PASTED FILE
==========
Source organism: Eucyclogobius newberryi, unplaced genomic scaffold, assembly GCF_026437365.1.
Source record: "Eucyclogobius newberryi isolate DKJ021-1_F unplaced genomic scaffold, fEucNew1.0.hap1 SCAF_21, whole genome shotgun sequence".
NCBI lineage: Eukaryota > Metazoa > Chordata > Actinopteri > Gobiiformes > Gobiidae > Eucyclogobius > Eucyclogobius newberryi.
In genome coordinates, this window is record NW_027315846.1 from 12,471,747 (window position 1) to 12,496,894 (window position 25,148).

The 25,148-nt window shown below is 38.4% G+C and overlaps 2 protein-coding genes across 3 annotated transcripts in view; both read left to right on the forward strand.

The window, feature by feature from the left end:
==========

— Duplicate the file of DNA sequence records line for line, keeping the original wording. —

Source organism: Eucyclogobius newberryi, unplaced genomic scaffold, assembly GCF_026437365.1.
Source record: "Eucyclogobius newberryi isolate DKJ021-1_F unplaced genomic scaffold, fEucNew1.0.hap1 SCAF_21, whole genome shotgun sequence".
NCBI lineage: Eukaryota > Metazoa > Chordata > Actinopteri > Gobiiformes > Gobiidae > Eucyclogobius > Eucyclogobius newberryi.
In genome coordinates, this window is record NW_027315846.1 from 12,471,747 (window position 1) to 12,496,894 (window position 25,148).

The 25,148-nt window shown below is 38.4% G+C and overlaps 2 protein-coding genes across 3 annotated transcripts in view; both read left to right on the forward strand.

The window, feature by feature from the left end: